Take a look at this educational card to find information about healthy relationships, relationship safety, and supportive resources. For information about how to use this card with families, please refer to the Implementing Universal Education Strategies on Domestic Violence in Head Start Program.
For best printing results, we recommend you download this resource and take to a printer.
Everyone deserves to have partners who respect and listen to them. Ask yourself, do you feel:
- Safe and supported
- Treated with kindness that makes you feel loved
- Supported in your parenting/caregiving of your child
- You can take space when you need it
Everyone deserves to be cared for and respected in their relationships. Healthy relationships are good for parents and help children grow to be healthy and happy.
Are There Times When a Partner:
- Hurts me or makes me feel afraid for myself or my child?
- Puts me down, insults, or embarrasses me?
- Controls where I go, who I see and how I spend my money?
- Tells me I am a bad parent and threatens to take away my children?
If you experience these things, it's not your fault and it's not OK to be treated this way. There are people and programs that can help.
Many adults (about one in four) grew up in homes where there was abuse or other problems when they were children, like:
- Someone hurting them
- Seeing a parent or caregiver being hurt
- Drug or alcohol misuse at home
These experiences—even if they happened a long time ago—can affect your health, your relationships and how you parent. But, even when we've had hard experiences, there is hope. There are things that can help and make us stronger.
How Is Your Child Doing?
Young children and even babies can feel stressed when they live in homes where there is a lot of fighting. Sometimes children may:
- Have trouble sleeping, nursing, or eating
- Behave aggressively in their play or with other children
- Seem withdrawn or have more worries
- Feel frustrated and cry more easily
- Feel a lot of pains like headaches and stomachaches
Things can get better. You and other adults can help turn things around.
There are simple things you can do to help support your child to heal and grow:
- Let them know that whatever is happening is not their fault
- Have fun with them and show them they are special
- Show and tell them that you love them
- Calm voices, calm hands, hugs, and cuddling helps them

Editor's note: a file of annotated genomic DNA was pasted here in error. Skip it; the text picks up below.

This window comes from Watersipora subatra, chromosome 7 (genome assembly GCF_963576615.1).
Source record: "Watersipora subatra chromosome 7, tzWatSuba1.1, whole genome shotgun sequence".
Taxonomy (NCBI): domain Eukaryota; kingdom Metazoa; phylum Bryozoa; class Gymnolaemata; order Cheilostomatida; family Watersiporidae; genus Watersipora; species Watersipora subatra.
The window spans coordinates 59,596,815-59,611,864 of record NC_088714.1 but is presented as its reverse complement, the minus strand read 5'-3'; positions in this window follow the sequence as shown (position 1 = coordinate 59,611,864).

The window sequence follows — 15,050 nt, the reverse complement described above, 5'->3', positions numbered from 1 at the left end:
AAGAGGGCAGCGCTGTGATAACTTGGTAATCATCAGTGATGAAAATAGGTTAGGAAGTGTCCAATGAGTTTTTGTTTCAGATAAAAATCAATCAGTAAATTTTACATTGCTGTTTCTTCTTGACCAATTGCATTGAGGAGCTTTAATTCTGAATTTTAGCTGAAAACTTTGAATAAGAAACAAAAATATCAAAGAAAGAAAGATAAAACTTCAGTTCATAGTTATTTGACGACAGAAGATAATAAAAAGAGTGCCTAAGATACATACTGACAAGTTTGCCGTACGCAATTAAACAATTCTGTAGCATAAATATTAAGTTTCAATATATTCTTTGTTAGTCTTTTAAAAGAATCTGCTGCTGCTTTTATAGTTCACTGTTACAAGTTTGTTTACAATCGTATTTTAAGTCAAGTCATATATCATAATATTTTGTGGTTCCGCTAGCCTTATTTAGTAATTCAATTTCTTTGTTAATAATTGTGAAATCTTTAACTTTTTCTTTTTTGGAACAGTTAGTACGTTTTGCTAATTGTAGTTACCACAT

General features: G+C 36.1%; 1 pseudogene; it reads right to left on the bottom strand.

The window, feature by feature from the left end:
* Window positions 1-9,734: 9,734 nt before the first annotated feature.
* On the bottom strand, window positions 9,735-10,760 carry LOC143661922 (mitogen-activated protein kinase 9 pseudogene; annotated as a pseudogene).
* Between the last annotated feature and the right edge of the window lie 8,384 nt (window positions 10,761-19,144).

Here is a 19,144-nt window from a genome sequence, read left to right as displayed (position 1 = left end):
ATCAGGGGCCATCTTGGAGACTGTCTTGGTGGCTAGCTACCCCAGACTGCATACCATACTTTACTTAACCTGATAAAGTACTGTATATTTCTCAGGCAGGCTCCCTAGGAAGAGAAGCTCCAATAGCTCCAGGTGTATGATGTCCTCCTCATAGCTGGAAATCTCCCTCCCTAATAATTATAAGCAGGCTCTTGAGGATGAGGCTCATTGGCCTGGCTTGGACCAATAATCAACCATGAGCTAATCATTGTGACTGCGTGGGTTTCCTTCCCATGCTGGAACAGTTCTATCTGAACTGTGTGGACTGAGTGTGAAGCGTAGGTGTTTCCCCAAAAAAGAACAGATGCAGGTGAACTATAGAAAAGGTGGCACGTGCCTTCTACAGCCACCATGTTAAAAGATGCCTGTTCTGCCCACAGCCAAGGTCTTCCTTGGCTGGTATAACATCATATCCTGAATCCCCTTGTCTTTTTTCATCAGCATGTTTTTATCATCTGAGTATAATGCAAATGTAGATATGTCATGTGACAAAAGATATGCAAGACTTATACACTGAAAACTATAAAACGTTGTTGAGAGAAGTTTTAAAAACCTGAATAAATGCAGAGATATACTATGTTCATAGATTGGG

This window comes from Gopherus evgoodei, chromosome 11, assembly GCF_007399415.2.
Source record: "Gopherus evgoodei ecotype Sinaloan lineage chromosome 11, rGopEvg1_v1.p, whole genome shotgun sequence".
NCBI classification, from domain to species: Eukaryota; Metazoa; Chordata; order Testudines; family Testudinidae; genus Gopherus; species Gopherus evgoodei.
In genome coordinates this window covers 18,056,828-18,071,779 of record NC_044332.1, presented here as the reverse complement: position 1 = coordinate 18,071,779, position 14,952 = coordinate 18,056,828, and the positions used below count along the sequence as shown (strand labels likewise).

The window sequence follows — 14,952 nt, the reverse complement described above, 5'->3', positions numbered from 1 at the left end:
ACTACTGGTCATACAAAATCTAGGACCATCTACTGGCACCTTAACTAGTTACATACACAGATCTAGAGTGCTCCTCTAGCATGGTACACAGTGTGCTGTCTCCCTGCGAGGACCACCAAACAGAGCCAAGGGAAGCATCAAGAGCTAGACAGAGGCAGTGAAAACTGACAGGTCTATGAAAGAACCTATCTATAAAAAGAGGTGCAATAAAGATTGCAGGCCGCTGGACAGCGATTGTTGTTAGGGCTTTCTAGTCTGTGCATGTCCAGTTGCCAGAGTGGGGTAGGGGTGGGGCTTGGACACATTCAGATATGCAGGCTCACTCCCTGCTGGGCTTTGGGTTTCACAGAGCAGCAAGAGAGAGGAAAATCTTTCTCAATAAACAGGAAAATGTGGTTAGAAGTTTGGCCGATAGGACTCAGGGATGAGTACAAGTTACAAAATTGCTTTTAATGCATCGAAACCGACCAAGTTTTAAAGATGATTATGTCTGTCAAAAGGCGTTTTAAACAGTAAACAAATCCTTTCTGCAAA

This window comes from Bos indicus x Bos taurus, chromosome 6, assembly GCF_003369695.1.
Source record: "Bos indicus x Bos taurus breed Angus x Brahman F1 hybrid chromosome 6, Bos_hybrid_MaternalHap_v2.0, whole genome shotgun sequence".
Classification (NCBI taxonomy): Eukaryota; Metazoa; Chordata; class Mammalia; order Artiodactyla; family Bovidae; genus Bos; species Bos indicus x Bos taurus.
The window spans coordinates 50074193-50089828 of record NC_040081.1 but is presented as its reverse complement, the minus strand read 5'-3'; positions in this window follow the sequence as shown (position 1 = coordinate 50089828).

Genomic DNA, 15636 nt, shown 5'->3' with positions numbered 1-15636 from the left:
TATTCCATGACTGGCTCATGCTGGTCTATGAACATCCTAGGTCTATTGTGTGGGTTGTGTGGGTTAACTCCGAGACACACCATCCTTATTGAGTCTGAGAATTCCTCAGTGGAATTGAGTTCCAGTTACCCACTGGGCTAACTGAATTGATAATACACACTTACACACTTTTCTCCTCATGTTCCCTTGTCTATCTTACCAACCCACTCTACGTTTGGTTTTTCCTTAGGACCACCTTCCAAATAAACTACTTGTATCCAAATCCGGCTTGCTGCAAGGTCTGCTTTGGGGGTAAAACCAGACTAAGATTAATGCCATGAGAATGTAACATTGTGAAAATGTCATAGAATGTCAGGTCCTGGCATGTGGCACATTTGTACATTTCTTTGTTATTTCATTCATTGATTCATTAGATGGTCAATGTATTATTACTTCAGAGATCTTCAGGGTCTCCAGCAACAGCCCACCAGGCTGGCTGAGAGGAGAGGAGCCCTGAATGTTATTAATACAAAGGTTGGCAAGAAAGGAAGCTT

- Celebrate one positive thing you do with your child every day
You Matter a Lot
Your well-being is important, and it's important for your child. When things are stressful, it’s easy to forget about taking care yourself:
- Remember the things that bring you comfort and do more of that
- Talk to people you trust about what is happening
- Do your best to get sleep and some exercise
- Try taking deep breaths, splashing water on your face, or taking a walk as a first step
Helping a Friend
Everyone feels helpless at times or like nothing they do is right.
This can be a bigger problem if you have a partner who is unsupportive or unsafe. Connecting with other parents, friends, or family members might help you feel less alone. You can also make a difference by helping others who may be feeling the same way by letting them know they are not alone. Try saying, "Hey, I’ve been there too. Someone gave me this card and it helped give me ideas on places to go to get support and feel safe."
Research shows that when we help others we see the good in ourselves, too.
Finding strategies to keep yourself and your child safe depends on your unique circumstances. If your safety is at risk:
- Remember what you have done in the past that has worked to keep you safe
- Place the baby or child out of the way so they can be safe
- Create a list of helpful people in case of an emergency (e.g. faith leader, friend, family, police)
- Prepare an emergency kit in case you have to leave in a hurry. Include money, hotline numbers, phone charger, keys, medicines, a change of clothes and important documents (birth certificates and shot records) in your kit.
The numbers on the back of this card can help you think through your next steps.
National confidential hotlines can connect you to your local resources and provide support. For free help 24 hours a day, call:
- National Domestic Violence Hotline: 800-799-Safe (800-799-7233); TTY 800-787-3224
- StrongHearts Native Helpline: 844-762-8483
- National Suicide Prevention Lifeline: 800-273-8255
- Substance Abuse and Mental Health National Helpline: 800-662-HELP (5347)
- If you have concerns about parenting or need support, call: Childhelp National Child Abuse Hotline: 800-4-A-Child (800-422-4453)
« Go to Preventing and Responding to Domestic Violence
Resource Type: Publication
National Centers: Parent, Family and Community Engagement
Last Updated: May 28, 2020